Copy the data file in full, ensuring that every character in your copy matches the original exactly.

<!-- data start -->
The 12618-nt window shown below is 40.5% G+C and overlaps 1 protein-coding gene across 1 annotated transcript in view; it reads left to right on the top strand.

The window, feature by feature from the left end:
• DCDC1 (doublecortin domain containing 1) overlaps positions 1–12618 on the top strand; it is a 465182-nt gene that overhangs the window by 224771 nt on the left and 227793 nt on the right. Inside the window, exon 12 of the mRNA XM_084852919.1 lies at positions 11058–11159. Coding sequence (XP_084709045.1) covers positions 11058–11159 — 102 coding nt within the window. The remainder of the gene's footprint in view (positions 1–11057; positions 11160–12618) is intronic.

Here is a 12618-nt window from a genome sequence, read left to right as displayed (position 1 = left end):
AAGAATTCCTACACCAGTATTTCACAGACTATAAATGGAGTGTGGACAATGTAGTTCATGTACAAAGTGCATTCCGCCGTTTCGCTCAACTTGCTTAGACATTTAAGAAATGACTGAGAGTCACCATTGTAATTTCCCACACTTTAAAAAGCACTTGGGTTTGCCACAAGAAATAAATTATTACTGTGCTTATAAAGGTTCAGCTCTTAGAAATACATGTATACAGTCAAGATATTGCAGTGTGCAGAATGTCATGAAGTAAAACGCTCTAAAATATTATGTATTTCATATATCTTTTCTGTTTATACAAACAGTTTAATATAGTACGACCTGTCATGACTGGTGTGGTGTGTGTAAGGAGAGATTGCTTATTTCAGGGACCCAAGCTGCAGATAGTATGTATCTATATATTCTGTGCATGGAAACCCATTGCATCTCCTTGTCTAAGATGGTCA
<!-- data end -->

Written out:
The 12618-nt window shown below is 40.5% G+C and overlaps 1 protein-coding gene across 1 annotated transcript in view; it reads left to right on the top strand.

The window, feature by feature from the left end:
• DCDC1 (doublecortin domain containing 1) overlaps positions 1–12618 on the top strand; it is a 465182-nt gene that overhangs the window by 224771 nt on the left and 227793 nt on the right. Inside the window, exon 12 of the mRNA XM_084852919.1 lies at positions 11058–11159. Coding sequence (XP_084709045.1) covers positions 11058–11159 — 102 coding nt within the window. The remainder of the gene's footprint in view (positions 1–11057; positions 11160–12618) is intronic.

Here is a 12618-nt window from a genome sequence, read left to right as displayed (position 1 = left end):
AAGAATTCCTACACCAGTATTTCACAGACTATAAATGGAGTGTGGACAATGTAGTTCATGTACAAAGTGCATTCCGCCGTTTCGCTCAACTTGCTTAGACATTTAAGAAATGACTGAGAGTCACCATTGTAATTTCCCACACTTTAAAAAGCACTTGGGTTTGCCACAAGAAATAAATTATTACTGTGCTTATAAAGGTTCAGCTCTTAGAAATACATGTATACAGTCAAGATATTGCAGTGTGCAGAATGTCATGAAGTAAAACGCTCTAAAATATTATGTATTTCATATATCTTTTCTGTTTATACAAACAGTTTAATATAGTACGACCTGTCATGACTGGTGTGGTGTGTGTAAGGAGAGATTGCTTATTTCAGGGACCCAAGCTGCAGATAGTATGTATCTATATATTCTGTGCATGGAAACCCATTGCATCTCCTTGTCTAAGATGGTCA